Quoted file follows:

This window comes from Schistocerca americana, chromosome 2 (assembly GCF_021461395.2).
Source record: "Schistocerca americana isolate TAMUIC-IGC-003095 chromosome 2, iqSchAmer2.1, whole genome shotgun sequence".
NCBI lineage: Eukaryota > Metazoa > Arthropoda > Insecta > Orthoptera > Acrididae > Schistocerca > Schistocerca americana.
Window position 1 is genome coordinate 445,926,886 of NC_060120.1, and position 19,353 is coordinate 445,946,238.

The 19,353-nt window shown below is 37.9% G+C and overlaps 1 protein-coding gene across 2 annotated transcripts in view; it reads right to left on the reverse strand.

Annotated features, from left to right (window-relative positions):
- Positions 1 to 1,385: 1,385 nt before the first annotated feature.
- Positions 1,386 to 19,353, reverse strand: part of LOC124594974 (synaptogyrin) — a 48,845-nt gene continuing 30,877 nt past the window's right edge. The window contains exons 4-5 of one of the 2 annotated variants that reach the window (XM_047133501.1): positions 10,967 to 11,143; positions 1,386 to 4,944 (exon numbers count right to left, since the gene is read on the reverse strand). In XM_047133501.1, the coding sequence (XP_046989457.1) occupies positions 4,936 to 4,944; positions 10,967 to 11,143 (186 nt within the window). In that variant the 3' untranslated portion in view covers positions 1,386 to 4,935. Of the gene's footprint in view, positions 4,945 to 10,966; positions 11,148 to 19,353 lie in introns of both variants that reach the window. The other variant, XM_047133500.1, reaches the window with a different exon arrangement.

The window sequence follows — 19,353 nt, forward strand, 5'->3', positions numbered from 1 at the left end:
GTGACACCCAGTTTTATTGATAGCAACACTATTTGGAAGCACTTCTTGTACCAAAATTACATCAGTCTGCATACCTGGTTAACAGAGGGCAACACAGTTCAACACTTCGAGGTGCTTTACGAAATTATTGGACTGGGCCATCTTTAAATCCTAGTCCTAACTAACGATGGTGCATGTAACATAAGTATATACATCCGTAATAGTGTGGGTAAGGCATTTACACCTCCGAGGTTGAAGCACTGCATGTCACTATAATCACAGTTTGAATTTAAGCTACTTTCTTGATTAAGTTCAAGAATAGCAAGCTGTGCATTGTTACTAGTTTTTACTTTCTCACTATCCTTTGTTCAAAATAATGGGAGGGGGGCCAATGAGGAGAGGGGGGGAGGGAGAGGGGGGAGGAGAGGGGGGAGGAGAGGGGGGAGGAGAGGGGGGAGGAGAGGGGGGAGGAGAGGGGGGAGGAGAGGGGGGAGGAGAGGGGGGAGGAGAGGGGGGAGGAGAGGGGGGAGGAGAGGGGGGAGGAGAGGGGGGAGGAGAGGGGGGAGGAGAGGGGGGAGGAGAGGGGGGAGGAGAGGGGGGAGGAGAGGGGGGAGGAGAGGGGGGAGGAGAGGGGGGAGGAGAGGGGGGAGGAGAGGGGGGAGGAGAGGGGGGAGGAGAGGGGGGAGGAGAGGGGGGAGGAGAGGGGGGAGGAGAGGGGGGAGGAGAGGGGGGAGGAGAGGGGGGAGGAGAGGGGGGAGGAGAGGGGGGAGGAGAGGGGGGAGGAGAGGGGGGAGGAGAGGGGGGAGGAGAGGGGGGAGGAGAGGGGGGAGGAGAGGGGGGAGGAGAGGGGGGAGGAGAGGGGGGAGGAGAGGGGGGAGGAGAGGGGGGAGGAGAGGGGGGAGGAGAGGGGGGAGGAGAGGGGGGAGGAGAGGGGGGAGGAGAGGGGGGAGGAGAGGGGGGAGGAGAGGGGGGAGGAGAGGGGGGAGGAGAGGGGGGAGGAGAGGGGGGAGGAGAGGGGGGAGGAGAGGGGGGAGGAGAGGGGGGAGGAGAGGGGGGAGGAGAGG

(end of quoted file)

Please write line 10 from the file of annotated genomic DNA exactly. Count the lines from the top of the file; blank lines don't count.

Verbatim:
GTGACACCCAGTTTTATTGATAGCAACACTATTTGGAAGCACTTCTTGTACCAAAATTACATCAGTCTGCATACCTGGTTAACAGAGGGCAACACAGTTCAACACTTCGAGGTGCTTTACGAAATTATTGGACTGGGCCATCTTTAAATCCTAGTCCTAACTAACGATGGTGCATGTAACATAAGTATATACATCCGTAATAGTGTGGGTAAGGCATTTACACCTCCGAGGTTGAAGCACTGCATGTCACTATAATCACAGTTTGAATTTAAGCTACTTTCTTGATTAAGTTCAAGAATAGCAAGCTGTGCATTGTTACTAGTTTTTACTTTCTCACTATCCTTTGTTCAAAATAATGGGAGGGGGGCCAATGAGGAGAGGGGGGGAGGGAGAGGGGGGAGGAGAGGGGGGAGGAGAGGGGGGAGGAGAGGGGGGAGGAGAGGGGGGAGGAGAGGGGGGAGGAGAGGGGGGAGGAGAGGGGGGAGGAGAGGGGGGAGGAGAGGGGGGAGGAGAGGGGGGAGGAGAGGGGGGAGGAGAGGGGGGAGGAGAGGGGGGAGGAGAGGGGGGAGGAGAGGGGGGAGGAGAGGGGGGAGGAGAGGGGGGAGGAGAGGGGGGAGGAGAGGGGGGAGGAGAGGGGGGAGGAGAGGGGGGAGGAGAGGGGGGAGGAGAGGGGGGAGGAGAGGGGGGAGGAGAGGGGGGAGGAGAGGGGGGAGGAGAGGGGGGAGGAGAGGGGGGAGGAGAGGGGGGAGGAGAGGGGGGAGGAGAGGGGGGAGGAGAGGGGGGAGGAGAGGGGGGAGGAGAGGGGGGAGGAGAGGGGGGAGGAGAGGGGGGAGGAGAGGGGGGAGGAGAGGGGGGAGGAGAGGGGGGAGGAGAGGGGGGAGGAGAGGGGGGAGGAGAGGGGGGAGGAGAGGGGGGAGGAGAGGGGGGAGGAGAGGGGGGAGGAGAGGGGGGAGGAGAGGGGGGAGGAGAGGGGGGAGGAGAGGGGGGAGGAGAGGGGGGAGGAGAGGGGGGAGGAGAGGGGGGAGGAGAGGGGGGAGGAGAGG